A Beginner's Guide to Genealogy
Welcome to the world of genealogy!
Ancestral research is a fascinating, frustrating, highly addictive, and incredibly informative field of study. If you are new to the world of genealogy, there are a few things you should know. This Hub aims to arm you with all the necessary information for making your genealogical journey a success.
Choosing a Site
There are countless ways to create a family tree, from the good ol' fashioned paper and pen to highly advanced software. I strongly recommend finding a website that offers free family tree building and is simple to use. I personally use TribalPages, but there are several similar sites out there. When choosing a site, there are a few things to keep in mind:
- As stated above, free and simple are best, at least to begin with. Many sites out there are difficult to navigate, and take a lot of time and effort to create a tree. Most also charge a nominal fee to use their cooler features, which I assure you, you'll want!
- You'll want to easily add and access pictures and documents to each person, so find a site that allows you to attach files to names.
- Choose a site that gives you the option of creating a gedcom file. I had to pay for this feature, but the fee was minimal and it was well worth it! A gedcom file is basically a back-up file of your family tree, which comes in handy if you ever accidentally delete something or want to upload your tree to a different site.
Adding Names & Pictures
This is, of course, the most obvious step in creating a family tree, but there a few things you'll want to consider before you start adding names.
First, how do you want to add them? Not everyone goes by their birth name (my father, for example goes by his middle name and his step-father's last name), and women usually take their husband's surname when they get married. So, do you want to add their given name or they name they use?
Next, you'll want to add all of the names you know for sure, starting with yourself. This will be the basis for everything you do from this point on, so make sure you confirm all of this information right away.
Lastly, add pictures as you go. It's far less time consuming that way, and it makes your tree much more interesting to look at! Pictures also make it easier to remember people; once you get to the great-great-grandparent stage, it will be harder to keep everyone straight. Having a face to associate them with helps immensely.
Dig a Little Deeper
Once you've found a good site and added all of the names you know, you may ask yourself: now what? Now, the real fun begins!
If you want to really delve into the world of genealogy, you're going to need some help. There are literally millions of genealogical sources out there, but here are a few you should hit up right away:
Family Search is probably the best beginner site out there. It's the LDS genealogy site, and it is absolutely brimming with information. There are historical records (census records, baptism records, birth and death certificates...), family trees (these have been added by other members though, so double check for accuracy) and countless ways to search for ancestors. And fear not, it's not just for Mormons. I've found numerous ancestors on Family Search that were never Mormon. I can honestly say that my tree probably would have gone nowhere if not for this site.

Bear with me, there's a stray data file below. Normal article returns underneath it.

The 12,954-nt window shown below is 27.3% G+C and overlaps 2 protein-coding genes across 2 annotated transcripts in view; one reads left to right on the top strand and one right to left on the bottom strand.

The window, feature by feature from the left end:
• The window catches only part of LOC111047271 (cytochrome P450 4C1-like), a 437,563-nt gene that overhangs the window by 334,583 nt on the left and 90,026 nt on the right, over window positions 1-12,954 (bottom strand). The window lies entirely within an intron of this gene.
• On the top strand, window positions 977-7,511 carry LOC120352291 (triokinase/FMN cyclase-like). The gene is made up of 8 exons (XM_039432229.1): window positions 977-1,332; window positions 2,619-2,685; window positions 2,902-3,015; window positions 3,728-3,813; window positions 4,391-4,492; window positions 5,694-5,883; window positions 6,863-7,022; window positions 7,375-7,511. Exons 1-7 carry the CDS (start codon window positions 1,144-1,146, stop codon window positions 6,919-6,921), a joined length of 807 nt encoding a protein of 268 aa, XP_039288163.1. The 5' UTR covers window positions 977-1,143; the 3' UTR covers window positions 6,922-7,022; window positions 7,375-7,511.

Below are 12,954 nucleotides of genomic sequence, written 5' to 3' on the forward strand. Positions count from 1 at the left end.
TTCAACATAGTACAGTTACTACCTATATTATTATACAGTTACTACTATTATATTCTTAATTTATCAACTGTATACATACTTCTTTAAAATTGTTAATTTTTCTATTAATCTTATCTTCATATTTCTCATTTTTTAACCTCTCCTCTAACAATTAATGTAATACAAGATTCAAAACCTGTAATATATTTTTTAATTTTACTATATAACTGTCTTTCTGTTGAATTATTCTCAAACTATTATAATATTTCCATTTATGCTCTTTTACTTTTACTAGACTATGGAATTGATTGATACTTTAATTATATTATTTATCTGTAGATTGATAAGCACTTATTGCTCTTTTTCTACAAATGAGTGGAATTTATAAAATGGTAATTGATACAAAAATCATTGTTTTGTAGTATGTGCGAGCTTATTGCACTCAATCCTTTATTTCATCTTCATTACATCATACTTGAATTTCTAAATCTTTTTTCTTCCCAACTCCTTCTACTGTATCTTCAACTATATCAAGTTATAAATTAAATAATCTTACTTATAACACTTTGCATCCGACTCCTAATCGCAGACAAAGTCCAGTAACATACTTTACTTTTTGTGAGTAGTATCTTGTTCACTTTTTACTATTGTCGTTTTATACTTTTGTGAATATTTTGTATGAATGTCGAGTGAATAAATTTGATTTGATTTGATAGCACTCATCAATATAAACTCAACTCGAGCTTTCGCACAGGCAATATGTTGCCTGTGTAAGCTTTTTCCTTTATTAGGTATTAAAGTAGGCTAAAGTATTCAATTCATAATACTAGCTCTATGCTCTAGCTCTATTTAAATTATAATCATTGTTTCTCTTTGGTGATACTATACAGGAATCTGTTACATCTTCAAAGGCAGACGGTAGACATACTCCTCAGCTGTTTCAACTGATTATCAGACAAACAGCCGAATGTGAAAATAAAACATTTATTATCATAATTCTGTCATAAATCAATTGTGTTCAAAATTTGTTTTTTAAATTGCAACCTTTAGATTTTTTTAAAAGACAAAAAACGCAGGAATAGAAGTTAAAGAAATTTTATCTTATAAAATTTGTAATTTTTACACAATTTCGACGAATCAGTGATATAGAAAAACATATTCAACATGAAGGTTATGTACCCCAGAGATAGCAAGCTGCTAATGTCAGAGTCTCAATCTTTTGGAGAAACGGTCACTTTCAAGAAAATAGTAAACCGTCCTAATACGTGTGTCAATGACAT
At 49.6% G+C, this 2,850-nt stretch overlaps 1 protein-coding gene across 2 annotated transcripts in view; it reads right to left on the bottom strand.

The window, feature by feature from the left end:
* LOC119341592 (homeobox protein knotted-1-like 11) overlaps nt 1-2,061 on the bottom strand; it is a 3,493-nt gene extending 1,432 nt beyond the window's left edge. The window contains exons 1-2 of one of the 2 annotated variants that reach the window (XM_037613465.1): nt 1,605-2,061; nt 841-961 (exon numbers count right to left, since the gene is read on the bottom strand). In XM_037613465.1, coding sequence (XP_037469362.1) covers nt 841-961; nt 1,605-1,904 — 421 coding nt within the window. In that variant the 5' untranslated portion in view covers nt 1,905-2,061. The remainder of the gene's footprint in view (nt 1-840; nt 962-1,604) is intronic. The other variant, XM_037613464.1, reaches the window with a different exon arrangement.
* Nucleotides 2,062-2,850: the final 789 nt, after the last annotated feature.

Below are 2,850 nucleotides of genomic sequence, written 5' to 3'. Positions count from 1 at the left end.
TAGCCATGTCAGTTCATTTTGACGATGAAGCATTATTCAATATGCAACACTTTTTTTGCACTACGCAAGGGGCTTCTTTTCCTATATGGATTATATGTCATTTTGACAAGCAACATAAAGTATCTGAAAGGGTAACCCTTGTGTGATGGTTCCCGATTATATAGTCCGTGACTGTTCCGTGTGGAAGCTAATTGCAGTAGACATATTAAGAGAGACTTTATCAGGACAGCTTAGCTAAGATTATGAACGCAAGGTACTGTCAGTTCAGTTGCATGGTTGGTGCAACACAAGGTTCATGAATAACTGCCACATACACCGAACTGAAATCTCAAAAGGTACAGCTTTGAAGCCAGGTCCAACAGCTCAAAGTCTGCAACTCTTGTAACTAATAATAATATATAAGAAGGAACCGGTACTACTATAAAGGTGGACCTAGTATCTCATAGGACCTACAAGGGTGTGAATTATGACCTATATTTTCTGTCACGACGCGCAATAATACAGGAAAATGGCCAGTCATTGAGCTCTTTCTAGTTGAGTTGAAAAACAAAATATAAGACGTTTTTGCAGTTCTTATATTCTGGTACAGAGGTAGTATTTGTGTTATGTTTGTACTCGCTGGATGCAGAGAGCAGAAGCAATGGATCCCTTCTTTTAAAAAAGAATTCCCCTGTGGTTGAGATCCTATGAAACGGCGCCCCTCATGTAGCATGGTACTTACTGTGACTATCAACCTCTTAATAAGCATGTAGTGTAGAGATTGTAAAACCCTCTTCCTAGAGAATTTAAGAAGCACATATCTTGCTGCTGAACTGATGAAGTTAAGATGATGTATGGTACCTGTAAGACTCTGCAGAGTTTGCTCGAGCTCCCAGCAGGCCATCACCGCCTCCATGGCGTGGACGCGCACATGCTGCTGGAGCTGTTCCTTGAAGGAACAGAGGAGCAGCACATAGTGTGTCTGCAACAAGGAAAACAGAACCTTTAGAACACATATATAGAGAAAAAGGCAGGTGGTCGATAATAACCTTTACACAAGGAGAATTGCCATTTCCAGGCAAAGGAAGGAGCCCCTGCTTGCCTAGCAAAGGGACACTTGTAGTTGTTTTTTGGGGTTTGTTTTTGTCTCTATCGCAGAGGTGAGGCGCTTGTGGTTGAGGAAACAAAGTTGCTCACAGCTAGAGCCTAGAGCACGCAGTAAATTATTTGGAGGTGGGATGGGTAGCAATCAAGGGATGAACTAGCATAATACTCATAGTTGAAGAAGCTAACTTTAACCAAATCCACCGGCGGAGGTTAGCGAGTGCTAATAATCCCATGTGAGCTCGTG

GenForum is exactly what it sounds like -- a huge genealogy forum. You can post according to surname or location, and respond to others. I have been contacted by several long lost relatives through these forums, and the information we've provided one another is invaluable!
Find A Grave may sound a little morbid, but gravestones are often the last remaining source of birth and death dates, as well as spouses and children. This site collects pictures of gravestones and includes basic information about each person. Occasionally you'll get lucky and find a picture of the person as well!
Your local archives are also a rich source of information. If you happen to live in the same town your ancestors did, you may be able to find anything from death certificates to pictures of their houses.
And, when all else fails, Google is your friend. Numerous times I have Googled a name on a whim and found a website or forum that told me what I needed to know.
Enjoy Your Journey
When I began researching my genealogy, I didn't expect to find much of
interest. There were no known celebrities or presidents in my history, no
astronauts or Indian chiefs or Prime Ministers. As I gathered more information,
however, it got more and more interesting. Mormon converts who had traveled
from England to Utah -- and made a lot of the journey on foot! Polygamous men
with 42 kids. Illegitimate children, victims of the Titanic, Freemasons, a sea
captain who vanished into thin air and 12 year old brides. I found out that one
great grandfather was adopted, and another had a previous family we didn't know
Some of my ancestors did things I'm not proud of, some lived noble and righteous lives. What struck me most, though, was the thought that every single action of every one of these people led directly to my own existence. Had any of them done even one thing differently, I may not be here, learning their stories now. When you look at it that way, there's no such thing as a boring history.
Good luck, and happy searching!